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Delayed differentiation or Postponement is a concept in supply chain management where the manufacturing process starts by making a generic or family product that is later differentiated into a specific end-product. This is a widely used method, especially in industries with high demand uncertainty, and can be effectively used to address the final demand even if forecasts cannot be improved.
An example would be Benetton and their knitted sweaters that are initially all white, and then dyed into different colors only when the season/customer color preference/demand is known. It is usually necessary to redesign the product specifically for delayed differentiation, and resequencing to modify the order of production manufacturing steps.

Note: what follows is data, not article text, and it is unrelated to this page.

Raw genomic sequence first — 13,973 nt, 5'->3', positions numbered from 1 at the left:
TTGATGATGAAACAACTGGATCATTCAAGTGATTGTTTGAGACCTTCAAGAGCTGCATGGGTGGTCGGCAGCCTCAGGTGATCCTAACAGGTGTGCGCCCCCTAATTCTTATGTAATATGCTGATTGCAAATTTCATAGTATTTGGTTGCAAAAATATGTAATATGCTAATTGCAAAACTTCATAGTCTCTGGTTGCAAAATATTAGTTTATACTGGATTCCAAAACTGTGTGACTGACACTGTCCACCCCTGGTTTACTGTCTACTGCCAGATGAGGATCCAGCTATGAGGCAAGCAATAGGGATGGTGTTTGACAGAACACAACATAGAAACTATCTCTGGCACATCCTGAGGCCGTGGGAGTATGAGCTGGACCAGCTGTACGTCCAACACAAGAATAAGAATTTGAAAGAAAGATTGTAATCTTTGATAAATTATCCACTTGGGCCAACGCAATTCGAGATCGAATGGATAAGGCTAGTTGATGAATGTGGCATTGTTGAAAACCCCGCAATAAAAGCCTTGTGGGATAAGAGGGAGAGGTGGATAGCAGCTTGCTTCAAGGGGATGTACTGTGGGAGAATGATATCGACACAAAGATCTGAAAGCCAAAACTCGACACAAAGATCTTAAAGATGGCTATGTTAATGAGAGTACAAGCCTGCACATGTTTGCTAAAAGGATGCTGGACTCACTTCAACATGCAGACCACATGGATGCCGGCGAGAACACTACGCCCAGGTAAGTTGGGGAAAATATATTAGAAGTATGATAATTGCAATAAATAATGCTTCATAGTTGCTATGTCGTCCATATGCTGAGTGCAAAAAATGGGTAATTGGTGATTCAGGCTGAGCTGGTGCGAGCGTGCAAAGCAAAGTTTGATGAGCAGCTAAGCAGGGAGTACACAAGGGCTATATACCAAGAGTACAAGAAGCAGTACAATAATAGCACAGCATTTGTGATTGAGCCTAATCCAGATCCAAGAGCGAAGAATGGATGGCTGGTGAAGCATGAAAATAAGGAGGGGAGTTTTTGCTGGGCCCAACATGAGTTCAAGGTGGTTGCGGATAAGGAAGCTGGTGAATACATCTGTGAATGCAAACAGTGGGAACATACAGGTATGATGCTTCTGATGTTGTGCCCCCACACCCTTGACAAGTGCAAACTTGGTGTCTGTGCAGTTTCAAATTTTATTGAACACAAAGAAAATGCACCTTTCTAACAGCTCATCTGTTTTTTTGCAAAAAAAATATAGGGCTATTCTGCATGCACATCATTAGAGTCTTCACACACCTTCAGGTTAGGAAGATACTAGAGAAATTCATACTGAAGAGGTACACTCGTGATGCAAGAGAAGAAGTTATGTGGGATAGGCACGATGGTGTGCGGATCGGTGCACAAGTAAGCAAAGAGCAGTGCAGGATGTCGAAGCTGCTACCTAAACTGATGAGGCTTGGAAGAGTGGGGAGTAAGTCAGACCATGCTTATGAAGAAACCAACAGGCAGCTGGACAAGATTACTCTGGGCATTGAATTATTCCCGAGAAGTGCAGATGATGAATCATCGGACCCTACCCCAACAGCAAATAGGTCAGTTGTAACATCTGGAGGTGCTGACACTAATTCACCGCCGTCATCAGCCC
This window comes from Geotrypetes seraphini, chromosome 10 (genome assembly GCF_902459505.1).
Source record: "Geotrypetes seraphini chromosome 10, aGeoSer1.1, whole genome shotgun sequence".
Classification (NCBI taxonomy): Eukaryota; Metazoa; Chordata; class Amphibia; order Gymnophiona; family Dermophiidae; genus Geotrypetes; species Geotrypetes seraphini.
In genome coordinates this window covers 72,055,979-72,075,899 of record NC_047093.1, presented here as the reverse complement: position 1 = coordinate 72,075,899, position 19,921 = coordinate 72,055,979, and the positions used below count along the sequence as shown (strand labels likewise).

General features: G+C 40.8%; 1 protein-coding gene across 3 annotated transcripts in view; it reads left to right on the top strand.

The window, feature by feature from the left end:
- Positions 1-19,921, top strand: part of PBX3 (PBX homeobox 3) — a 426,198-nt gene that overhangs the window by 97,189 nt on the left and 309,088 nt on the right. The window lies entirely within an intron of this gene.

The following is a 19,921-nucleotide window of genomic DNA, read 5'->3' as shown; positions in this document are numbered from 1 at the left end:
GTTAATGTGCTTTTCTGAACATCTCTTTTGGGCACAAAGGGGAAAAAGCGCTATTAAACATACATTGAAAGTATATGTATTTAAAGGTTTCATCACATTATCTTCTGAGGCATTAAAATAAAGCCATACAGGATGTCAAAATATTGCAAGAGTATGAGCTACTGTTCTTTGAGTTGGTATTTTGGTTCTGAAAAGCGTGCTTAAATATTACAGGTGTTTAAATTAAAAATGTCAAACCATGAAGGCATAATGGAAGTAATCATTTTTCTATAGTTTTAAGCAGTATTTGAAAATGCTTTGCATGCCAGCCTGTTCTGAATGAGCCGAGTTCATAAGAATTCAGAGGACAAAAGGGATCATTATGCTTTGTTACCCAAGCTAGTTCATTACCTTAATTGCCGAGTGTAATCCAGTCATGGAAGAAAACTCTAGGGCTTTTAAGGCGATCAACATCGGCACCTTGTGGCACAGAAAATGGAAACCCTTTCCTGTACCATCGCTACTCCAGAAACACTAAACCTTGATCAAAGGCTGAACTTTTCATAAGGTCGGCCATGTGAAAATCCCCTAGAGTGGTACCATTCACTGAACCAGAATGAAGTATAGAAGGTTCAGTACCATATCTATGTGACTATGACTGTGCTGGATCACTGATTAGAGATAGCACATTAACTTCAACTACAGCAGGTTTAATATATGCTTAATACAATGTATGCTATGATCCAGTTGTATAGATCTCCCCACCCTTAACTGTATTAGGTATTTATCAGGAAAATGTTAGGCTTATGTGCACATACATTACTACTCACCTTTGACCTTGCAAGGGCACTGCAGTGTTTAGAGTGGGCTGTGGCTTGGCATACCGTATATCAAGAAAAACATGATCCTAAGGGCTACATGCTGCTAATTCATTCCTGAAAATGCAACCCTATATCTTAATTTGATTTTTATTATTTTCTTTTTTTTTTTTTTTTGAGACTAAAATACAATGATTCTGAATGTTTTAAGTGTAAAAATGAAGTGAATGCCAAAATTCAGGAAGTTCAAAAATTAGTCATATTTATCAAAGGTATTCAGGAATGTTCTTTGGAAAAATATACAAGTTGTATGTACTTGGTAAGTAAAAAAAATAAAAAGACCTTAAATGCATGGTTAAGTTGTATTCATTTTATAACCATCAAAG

Typically all paint companies were burdened with the problem of having more than 200 shades, each available in more than 5 container sizes, making more than 1000 Stock keeping Units (SKUs). The cost of keeping so many final products was almost killing the business.
Paint companies changed their process to make white paint and the dyes of three basic colours. The final mixing was done by a machine at the retail end. This minimised the inventory kept by the retailer whilst improving customer service by giving the customer a choice of millions of shades in the exact quantity required.